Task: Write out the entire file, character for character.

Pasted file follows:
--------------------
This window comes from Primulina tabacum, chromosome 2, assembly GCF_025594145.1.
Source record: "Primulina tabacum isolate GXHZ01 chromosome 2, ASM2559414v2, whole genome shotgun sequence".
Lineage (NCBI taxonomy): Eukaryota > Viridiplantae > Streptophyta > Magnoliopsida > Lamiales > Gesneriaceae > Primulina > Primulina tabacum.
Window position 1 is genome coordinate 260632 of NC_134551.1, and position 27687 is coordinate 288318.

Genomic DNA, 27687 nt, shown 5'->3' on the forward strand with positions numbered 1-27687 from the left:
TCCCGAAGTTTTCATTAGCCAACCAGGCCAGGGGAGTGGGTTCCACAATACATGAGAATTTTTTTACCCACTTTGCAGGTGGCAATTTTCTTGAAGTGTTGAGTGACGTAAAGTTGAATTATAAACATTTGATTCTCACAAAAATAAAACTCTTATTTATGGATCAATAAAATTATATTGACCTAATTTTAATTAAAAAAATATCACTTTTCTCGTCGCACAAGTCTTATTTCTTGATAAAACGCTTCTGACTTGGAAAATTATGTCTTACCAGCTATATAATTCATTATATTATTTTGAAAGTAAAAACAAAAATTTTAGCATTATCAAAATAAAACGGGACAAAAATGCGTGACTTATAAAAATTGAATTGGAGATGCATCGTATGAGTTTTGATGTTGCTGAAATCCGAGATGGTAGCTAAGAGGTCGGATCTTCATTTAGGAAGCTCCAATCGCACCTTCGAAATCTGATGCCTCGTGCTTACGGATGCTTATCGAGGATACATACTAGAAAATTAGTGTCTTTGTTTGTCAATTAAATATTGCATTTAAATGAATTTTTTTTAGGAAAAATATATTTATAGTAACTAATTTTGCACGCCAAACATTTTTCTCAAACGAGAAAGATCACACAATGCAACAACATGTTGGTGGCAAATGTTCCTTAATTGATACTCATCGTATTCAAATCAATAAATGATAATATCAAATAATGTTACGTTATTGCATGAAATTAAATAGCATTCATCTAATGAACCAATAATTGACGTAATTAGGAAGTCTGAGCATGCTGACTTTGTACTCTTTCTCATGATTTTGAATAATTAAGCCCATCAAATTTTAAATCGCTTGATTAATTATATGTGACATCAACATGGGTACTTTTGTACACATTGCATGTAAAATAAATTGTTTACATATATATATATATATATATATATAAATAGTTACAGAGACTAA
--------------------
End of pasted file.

This window comes from Primulina tabacum, chromosome 2, assembly GCF_025594145.1.
Source record: "Primulina tabacum isolate GXHZ01 chromosome 2, ASM2559414v2, whole genome shotgun sequence".
Lineage (NCBI taxonomy): Eukaryota > Viridiplantae > Streptophyta > Magnoliopsida > Lamiales > Gesneriaceae > Primulina > Primulina tabacum.
Window position 1 is genome coordinate 260632 of NC_134551.1, and position 27687 is coordinate 288318.

Genomic DNA, 27687 nt, shown 5'->3' on the forward strand with positions numbered 1-27687 from the left:
TCCCGAAGTTTTCATTAGCCAACCAGGCCAGGGGAGTGGGTTCCACAATACATGAGAATTTTTTTACCCACTTTGCAGGTGGCAATTTTCTTGAAGTGTTGAGTGACGTAAAGTTGAATTATAAACATTTGATTCTCACAAAAATAAAACTCTTATTTATGGATCAATAAAATTATATTGACCTAATTTTAATTAAAAAAATATCACTTTTCTCGTCGCACAAGTCTTATTTCTTGATAAAACGCTTCTGACTTGGAAAATTATGTCTTACCAGCTATATAATTCATTATATTATTTTGAAAGTAAAAACAAAAATTTTAGCATTATCAAAATAAAACGGGACAAAAATGCGTGACTTATAAAAATTGAATTGGAGATGCATCGTATGAGTTTTGATGTTGCTGAAATCCGAGATGGTAGCTAAGAGGTCGGATCTTCATTTAGGAAGCTCCAATCGCACCTTCGAAATCTGATGCCTCGTGCTTACGGATGCTTATCGAGGATACATACTAGAAAATTAGTGTCTTTGTTTGTCAATTAAATATTGCATTTAAATGAATTTTTTTTAGGAAAAATATATTTATAGTAACTAATTTTGCACGCCAAACATTTTTCTCAAACGAGAAAGATCACACAATGCAACAACATGTTGGTGGCAAATGTTCCTTAATTGATACTCATCGTATTCAAATCAATAAATGATAATATCAAATAATGTTACGTTATTGCATGAAATTAAATAGCATTCATCTAATGAACCAATAATTGACGTAATTAGGAAGTCTGAGCATGCTGACTTTGTACTCTTTCTCATGATTTTGAATAATTAAGCCCATCAAATTTTAAATCGCTTGATTAATTATATGTGACATCAACATGGGTACTTTTGTACACATTGCATGTAAAATAAATTGTTTACATATATATATATATATATATATATAAATAGTTACAGAGACTAA